By Kaitlin Steinberg
By Minh T Truong
By Molly Dunn
By Brooke Viggiano
By Kaitlin Steinberg
By Molly Dunn
By Molly Dunn
By Eating Our Words
In the eight-table microcosm of Collina's Italian Cafe, the simple act of breathing is therapeutic: from its homely open kitchen tumble warm, yeasty drafts, tomato-edged and ripe with garlic, that beget an almost giddy sense of well-being. The simple act of eating a pizza here can be therapeutic, too. In a world full of tiresome pies -- from knee-jerky to hideously trendy -- Collina's gorgeously crusted wheels are so fresh and immediate as to seem newly invented.
I find myself uncharacteristically reluctant to tout Collina's virtues. A sudden onslaught of new customers could wreck the delicate ecosystem at this familial little place, crushing the cozy neighborhood feel that is such a scarce Houston commodity. Our low density, social fluidity and ultra-mobility leave us long on chains and destination restaurants, short on the modest everyday spots that enrich cities organized around more traditional mixed-use neighborhoods. Collina's may dwell in an aging strip center opposite HISD headquarters -- our homegrown version of a neighborhood site -- but with its gentle prices, bonhomie and comforting food, it's the kind of joint you long to discover around your own corner.
Most nights, the red-checkered tables fill up by 7:30 or so with a familiar cast of characters. At their regular corner table, two grandfatherly gentlemen tuck napkins beneath their chins and produce wine from a brown paper bag (no liquor license here, but you can BYOB). The stylish owner of the China Garden restaurant ducks in for her own special takeout pizza, a custom job involving pepperoni, ground beef and cheese. In the kitchen, Paul Hill -- a longtime Vincent's waiter who opened Collina's last fall with his wife, Lisa, and with Vincent Mandola's blessing -- coaxes a blob of his beloved high-gluten dough into shape.
He pats and pulls and tosses the elastic circle, raking it with a spiky rolling pin to expel excess air, distributing its distinctive cargo of mozzarella, provolone and romano with the intensity of Van Gogh addressing a canvas. "I like to play around with dough," he'll confess to anyone who exhibits the slightest degree of interest.
It shows. His yeast-happy crusts display a breadlike "rise" that makes them soft within, wonderfully crunchy without, their thinnish plains climbing to a rim of puffy, romano-glazed hills. (It seems too ridiculously perfect that the Hills' name, in Italian translation, is collina.) So good is this crust that even Collina's simplest pizzas shine: the Margherita is an elemental mosaic of the reddest fresh Roma tomatoes, basil-leaf ribbons and cheese, brought together with fragrant olive oil and shocked out of complacency by a heady dose of garlic. It can be had in a full-bodied whole wheat version, but the plain, classic crust has more spring in its step; the wire pedestal on which it arrives lends the proper sense of occasion.
Just as striking is the Mona Lisa, a vivid disk of fresh spinach and tomato laced with earthy mushrooms and sharp feta cheese; get the Hills to add some red onion, and you have a sure contender for Houston's best pizza. Feta gives pepperoni a novel twist on the pizza Greca, where onion is standard. But the pizza rustica fails to click: chewy slabs of insufficiently cooked eggplant subverted its sausage and red peppers the night I tried it.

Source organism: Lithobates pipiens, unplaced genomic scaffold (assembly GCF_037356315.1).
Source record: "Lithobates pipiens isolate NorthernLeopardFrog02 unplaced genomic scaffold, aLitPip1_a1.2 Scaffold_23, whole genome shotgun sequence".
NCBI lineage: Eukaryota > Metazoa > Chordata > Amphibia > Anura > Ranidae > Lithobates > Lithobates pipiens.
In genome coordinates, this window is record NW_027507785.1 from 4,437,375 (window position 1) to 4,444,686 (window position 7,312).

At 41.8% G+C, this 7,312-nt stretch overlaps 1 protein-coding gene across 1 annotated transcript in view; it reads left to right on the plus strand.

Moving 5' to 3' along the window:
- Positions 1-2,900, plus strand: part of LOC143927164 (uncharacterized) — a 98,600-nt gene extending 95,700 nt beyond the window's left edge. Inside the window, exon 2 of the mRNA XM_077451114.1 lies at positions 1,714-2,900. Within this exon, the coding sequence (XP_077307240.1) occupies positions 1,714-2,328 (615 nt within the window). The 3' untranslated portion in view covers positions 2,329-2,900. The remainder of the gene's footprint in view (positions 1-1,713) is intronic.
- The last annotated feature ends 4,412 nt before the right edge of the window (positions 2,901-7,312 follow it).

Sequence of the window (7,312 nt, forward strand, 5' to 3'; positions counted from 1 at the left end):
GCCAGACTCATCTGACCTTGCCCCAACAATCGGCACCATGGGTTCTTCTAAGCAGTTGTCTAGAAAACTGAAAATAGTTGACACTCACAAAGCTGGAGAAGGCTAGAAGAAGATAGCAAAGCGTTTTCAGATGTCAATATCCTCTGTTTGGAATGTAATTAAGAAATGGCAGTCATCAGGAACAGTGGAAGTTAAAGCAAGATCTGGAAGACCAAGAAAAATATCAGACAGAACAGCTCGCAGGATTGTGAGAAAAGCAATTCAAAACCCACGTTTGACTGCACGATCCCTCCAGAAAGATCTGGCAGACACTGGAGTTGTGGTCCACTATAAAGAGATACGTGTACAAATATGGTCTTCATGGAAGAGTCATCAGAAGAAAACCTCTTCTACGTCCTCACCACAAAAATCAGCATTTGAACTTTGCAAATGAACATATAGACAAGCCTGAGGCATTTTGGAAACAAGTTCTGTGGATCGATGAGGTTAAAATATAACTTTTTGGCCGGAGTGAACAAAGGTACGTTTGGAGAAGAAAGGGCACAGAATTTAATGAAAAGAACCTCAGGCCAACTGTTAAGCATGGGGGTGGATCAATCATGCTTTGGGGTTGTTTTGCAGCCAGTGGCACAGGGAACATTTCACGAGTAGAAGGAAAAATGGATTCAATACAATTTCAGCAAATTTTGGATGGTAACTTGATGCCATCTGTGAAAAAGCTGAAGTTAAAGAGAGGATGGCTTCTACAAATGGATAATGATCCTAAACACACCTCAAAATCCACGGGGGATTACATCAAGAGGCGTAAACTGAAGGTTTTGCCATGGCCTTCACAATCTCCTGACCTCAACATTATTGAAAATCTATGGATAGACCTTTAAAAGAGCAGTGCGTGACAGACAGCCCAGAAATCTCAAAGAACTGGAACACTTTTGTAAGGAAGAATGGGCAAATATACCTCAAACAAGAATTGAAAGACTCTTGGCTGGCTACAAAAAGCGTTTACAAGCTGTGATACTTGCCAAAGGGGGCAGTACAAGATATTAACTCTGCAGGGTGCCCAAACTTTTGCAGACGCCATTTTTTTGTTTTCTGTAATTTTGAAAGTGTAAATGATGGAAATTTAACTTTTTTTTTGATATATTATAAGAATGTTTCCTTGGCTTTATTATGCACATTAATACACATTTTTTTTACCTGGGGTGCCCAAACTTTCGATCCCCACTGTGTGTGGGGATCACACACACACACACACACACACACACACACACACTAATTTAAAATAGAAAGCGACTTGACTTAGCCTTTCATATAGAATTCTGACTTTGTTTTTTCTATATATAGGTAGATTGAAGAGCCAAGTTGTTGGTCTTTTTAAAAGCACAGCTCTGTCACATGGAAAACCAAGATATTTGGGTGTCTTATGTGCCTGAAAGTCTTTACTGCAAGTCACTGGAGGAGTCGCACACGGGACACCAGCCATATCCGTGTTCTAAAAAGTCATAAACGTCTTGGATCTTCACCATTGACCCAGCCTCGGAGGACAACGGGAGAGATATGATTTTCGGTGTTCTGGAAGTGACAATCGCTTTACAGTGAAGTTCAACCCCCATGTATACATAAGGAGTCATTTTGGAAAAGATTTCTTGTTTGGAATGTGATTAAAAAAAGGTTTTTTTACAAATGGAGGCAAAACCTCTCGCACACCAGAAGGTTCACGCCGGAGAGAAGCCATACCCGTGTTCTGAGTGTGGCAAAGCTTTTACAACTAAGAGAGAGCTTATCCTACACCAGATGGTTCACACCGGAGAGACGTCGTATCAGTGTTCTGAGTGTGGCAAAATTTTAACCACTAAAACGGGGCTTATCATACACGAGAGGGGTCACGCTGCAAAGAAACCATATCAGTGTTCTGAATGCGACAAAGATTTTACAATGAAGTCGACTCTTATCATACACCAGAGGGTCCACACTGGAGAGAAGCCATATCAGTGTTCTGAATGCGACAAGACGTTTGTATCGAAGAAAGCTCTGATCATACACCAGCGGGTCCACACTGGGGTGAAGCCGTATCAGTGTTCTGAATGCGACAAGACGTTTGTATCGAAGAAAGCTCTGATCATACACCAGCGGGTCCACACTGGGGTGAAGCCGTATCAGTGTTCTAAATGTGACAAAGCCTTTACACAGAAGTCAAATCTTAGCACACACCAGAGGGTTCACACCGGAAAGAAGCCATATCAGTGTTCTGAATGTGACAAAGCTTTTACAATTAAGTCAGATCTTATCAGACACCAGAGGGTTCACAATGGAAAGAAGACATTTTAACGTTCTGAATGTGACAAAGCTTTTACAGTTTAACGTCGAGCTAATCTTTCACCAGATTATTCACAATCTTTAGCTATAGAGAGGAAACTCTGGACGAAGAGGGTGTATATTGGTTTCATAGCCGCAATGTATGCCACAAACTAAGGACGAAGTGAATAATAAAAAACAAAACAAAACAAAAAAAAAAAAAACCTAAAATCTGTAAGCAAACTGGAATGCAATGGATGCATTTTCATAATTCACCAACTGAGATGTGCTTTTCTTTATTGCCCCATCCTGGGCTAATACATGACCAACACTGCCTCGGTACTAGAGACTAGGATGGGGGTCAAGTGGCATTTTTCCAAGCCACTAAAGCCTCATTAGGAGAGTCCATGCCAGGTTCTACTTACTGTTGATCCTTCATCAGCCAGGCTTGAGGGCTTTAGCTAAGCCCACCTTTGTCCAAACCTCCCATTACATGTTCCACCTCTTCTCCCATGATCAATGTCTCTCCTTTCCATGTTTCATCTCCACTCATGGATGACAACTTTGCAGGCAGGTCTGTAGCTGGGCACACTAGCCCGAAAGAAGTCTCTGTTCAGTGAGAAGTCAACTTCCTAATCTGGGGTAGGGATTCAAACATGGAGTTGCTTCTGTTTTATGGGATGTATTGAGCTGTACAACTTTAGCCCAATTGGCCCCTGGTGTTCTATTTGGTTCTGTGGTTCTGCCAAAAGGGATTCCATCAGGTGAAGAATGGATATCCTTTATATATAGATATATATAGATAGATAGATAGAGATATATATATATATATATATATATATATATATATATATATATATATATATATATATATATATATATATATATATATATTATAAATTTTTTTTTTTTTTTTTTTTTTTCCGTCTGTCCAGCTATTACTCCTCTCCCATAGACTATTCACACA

Indeed, Collina's clumsiness with eggplant is my chief gripe about the place. Tough rounds of the stuff crowned a mista terra salad on a recent evening; lose the eggplant, though, and you have a better-than-average romaine and Roma salad with feta, onion and peppers chiming in, all dressed in a sprightly vinaigrette. Good-quality olive oil gives all the salads character, from the simple house toss to the marinated tomatoes spiked with basil and red onion.
Those tomatoes cry out for Collina's focaccia, another tribute to Paul Hill's passion for dough. Hot from the oven, gilded with olive oil and romano, its spongy wedges are quilted with aromatic rosemary and garlic. Now if only the Hills would construct a few of their sandwiches from this spectacular bread.
Among the handful of pastas, ravioli stuffed fat as full moons with discouragingly mealy cheese suffer from an equally discouraging bland tomato-cream sauce. But lasagne and its cousin, beef cannelloni, are superlative comfort foods: their lean-beef filling fluffed up with an ethereal mix of ricotta and romano cheese, their tomato sauce plain and bright. If these dishes have a flaw -- and it's a minor one -- it's that their blankets of molten mozzarella and provolone tend to mask the other flavors. Still, this is exactly the medicine I crave at the end of a trying day.
Collina's unaffected salad-sandwich-pasta-pizza repertoire is fleshed out with a daily special worth paying attention to. One night it was that delicious cannelloni; another, capellini and tails-on shrimp in a frisky, red-peppered diablo sauce zapped with licorice-y fresh basil. Best of all was a beautifully sauteed snapper fillet, barely on the opaque side of translucent, with its tart lemon-buttery sauce seared right into the fish. With focaccia, a pleasant salad and a forgettable nest of marinara-sauced angel hair, it seemed the essence of trattoria food: unpretentious, gratifying and, at $10.95, relatively cheap.